Volume 30 Cover Simplicissimus

Thomas Theodor Heine, and the remainder of his editorial, published this volume of Simplicissimus on October 26th, 1931 pushing the same style and satirical messages he had been for the past many years.  This was near the end of Heine’s time with the journal, as while he began in 1896, creating the editorial with Albert Langen, Heine was forced to leave after Nazi forces moved in and pressured the staff (“Thomas Theodore Heine”). Considering what modern readers would know given their understanding of the Nazis into the second World War, this is hardly a surprise since the German writing on this cover, which features a man cutting himself to pieces while another watches, directly translates to “the new socialist party,” making obvious reference to his disdain for the newfound group. Furthermore, the text at the bottom is written as if spoken by August Bebel, a member of the “old” socialist party of Germany and presumably the disgruntled figure staring down from heaven at the disfigured man below, and is essentially denouncing the new socialists as proper socialists at all. This kind of denunciation and disapproval is typical of Thomas Theodor Heine’s work, and is one of the primary reasons for his removal from Simplicissimus, despite the vital role he played in the group, and his eventual leave from Germany. Despite this he continued his artistic work and criticisms of German political affairs for years to come.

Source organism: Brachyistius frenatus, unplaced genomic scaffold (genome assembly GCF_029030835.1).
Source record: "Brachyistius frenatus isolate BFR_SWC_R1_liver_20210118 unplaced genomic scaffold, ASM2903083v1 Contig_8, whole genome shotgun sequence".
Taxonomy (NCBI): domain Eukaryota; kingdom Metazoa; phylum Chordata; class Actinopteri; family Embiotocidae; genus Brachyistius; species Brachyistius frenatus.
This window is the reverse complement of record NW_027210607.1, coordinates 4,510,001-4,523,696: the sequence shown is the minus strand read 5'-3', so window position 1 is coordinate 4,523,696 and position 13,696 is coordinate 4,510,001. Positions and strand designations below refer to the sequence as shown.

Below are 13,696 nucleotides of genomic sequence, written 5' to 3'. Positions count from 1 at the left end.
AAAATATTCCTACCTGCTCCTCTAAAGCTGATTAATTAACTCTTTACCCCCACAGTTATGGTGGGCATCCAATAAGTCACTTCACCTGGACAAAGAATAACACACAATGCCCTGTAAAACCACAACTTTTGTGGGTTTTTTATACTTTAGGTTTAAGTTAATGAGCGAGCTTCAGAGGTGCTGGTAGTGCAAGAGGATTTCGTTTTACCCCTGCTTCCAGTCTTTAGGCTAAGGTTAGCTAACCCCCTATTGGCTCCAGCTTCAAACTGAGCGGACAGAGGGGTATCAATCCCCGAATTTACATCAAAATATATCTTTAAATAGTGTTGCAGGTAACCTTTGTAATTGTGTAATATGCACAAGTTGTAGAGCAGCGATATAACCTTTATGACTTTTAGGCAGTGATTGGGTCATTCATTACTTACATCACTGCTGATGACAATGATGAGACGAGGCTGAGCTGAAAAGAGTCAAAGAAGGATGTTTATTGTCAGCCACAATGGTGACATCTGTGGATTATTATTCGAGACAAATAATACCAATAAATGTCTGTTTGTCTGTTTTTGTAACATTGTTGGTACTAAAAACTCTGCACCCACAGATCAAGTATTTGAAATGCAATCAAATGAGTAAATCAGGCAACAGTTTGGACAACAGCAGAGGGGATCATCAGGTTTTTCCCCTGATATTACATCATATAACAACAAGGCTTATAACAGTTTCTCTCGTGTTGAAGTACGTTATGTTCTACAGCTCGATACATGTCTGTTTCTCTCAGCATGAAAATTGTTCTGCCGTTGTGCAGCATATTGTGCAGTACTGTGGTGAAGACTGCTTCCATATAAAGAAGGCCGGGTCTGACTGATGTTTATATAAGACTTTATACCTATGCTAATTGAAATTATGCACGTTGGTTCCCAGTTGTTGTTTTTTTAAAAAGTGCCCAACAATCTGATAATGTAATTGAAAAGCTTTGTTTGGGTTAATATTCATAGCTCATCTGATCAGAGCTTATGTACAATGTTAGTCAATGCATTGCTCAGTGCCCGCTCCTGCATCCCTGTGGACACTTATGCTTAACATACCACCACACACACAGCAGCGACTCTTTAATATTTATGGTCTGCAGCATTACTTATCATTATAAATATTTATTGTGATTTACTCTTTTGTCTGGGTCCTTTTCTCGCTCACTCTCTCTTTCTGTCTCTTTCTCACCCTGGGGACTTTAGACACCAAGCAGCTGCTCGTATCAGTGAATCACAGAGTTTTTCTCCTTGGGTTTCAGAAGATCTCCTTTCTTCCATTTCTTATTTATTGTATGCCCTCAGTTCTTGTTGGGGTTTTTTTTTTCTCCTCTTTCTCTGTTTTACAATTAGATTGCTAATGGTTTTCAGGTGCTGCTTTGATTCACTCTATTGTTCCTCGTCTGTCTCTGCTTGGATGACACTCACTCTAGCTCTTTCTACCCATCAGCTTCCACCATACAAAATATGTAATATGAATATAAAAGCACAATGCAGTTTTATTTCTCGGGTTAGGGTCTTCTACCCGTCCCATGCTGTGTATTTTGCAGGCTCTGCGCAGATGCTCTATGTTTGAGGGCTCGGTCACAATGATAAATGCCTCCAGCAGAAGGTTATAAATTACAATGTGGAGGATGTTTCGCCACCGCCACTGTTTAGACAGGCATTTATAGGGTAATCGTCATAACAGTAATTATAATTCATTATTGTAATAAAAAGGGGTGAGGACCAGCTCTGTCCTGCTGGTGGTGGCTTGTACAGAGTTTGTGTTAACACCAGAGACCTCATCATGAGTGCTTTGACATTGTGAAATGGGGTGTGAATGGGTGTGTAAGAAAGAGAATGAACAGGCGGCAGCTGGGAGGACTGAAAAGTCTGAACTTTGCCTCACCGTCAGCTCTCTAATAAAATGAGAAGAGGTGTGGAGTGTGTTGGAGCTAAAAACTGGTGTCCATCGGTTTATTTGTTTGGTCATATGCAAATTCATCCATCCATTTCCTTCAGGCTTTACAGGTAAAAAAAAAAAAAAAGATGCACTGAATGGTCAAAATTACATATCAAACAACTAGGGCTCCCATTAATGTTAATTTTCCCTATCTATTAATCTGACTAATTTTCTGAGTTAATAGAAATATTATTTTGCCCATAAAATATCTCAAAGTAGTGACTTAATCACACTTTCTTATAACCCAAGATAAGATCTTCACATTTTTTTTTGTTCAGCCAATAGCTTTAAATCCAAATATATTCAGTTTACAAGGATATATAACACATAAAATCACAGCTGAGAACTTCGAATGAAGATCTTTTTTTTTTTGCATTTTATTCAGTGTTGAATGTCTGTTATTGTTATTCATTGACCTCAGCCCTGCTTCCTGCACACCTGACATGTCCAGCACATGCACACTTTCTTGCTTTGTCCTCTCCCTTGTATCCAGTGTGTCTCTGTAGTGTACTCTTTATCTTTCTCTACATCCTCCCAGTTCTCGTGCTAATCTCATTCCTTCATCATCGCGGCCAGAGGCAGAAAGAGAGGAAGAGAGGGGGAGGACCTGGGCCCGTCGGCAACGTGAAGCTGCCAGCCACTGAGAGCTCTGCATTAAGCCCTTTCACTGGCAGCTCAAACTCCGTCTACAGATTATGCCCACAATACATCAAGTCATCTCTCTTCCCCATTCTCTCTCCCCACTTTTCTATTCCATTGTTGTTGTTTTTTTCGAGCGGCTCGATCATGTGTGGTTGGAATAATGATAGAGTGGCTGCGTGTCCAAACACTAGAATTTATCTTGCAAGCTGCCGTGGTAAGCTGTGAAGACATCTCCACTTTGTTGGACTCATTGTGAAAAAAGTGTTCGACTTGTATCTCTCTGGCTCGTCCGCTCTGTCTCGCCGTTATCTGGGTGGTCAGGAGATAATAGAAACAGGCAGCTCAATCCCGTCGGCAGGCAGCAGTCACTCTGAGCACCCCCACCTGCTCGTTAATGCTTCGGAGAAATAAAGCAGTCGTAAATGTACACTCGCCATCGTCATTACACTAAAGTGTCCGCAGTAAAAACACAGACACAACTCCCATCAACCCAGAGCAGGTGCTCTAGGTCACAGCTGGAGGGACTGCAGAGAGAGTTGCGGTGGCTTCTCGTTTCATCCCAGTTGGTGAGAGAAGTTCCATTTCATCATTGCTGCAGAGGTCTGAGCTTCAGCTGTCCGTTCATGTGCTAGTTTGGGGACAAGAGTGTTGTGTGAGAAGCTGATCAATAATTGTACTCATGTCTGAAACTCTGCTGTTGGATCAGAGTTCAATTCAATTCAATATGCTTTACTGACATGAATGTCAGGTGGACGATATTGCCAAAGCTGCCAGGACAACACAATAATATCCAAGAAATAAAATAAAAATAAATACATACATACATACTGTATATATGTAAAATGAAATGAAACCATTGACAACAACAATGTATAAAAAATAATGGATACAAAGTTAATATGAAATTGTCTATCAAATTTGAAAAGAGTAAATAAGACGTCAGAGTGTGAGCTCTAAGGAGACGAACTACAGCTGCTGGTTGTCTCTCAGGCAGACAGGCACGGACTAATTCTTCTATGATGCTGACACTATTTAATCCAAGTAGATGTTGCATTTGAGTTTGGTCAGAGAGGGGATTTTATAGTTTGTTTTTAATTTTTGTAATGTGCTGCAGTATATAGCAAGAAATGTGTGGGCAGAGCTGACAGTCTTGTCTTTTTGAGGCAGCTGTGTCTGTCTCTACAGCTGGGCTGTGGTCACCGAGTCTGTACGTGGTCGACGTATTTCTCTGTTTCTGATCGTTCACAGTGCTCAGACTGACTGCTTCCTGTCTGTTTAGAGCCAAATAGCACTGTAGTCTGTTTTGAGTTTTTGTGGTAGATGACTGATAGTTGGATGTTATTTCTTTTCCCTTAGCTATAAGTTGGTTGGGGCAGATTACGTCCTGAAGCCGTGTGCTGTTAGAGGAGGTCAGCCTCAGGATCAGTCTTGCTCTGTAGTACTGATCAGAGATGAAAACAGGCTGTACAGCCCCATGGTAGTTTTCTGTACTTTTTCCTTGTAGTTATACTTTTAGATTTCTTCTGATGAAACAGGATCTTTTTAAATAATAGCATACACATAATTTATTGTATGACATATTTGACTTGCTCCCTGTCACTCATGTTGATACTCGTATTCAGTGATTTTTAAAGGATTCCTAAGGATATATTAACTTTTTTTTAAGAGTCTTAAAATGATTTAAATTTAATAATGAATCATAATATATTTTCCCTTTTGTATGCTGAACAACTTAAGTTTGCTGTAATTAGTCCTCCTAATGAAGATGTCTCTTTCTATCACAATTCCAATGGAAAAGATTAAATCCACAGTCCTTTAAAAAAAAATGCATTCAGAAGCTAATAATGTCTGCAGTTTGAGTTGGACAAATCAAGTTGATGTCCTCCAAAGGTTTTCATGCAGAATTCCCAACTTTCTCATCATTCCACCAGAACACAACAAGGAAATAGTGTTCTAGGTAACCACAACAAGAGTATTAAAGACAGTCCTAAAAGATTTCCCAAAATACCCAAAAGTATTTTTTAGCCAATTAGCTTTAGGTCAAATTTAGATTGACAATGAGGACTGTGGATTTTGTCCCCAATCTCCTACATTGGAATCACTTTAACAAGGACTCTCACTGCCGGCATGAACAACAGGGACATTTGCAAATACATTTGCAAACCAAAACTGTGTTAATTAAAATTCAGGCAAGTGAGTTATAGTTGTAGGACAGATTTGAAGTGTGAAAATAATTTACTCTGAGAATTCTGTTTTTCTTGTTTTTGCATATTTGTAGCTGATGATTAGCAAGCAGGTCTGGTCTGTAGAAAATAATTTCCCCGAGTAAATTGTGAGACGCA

Heine, Thomas Theodor. Simplicissimus, vol. 30, 26 Oct. 1931, doi:http://www.simplicissimus.info/index.php?id=5.

“Thomas Theodor Heine.” Lambiek.net, 1 Jan. 1970, www.lambiek.net/artists/h/heine_thomas-theodor.htm.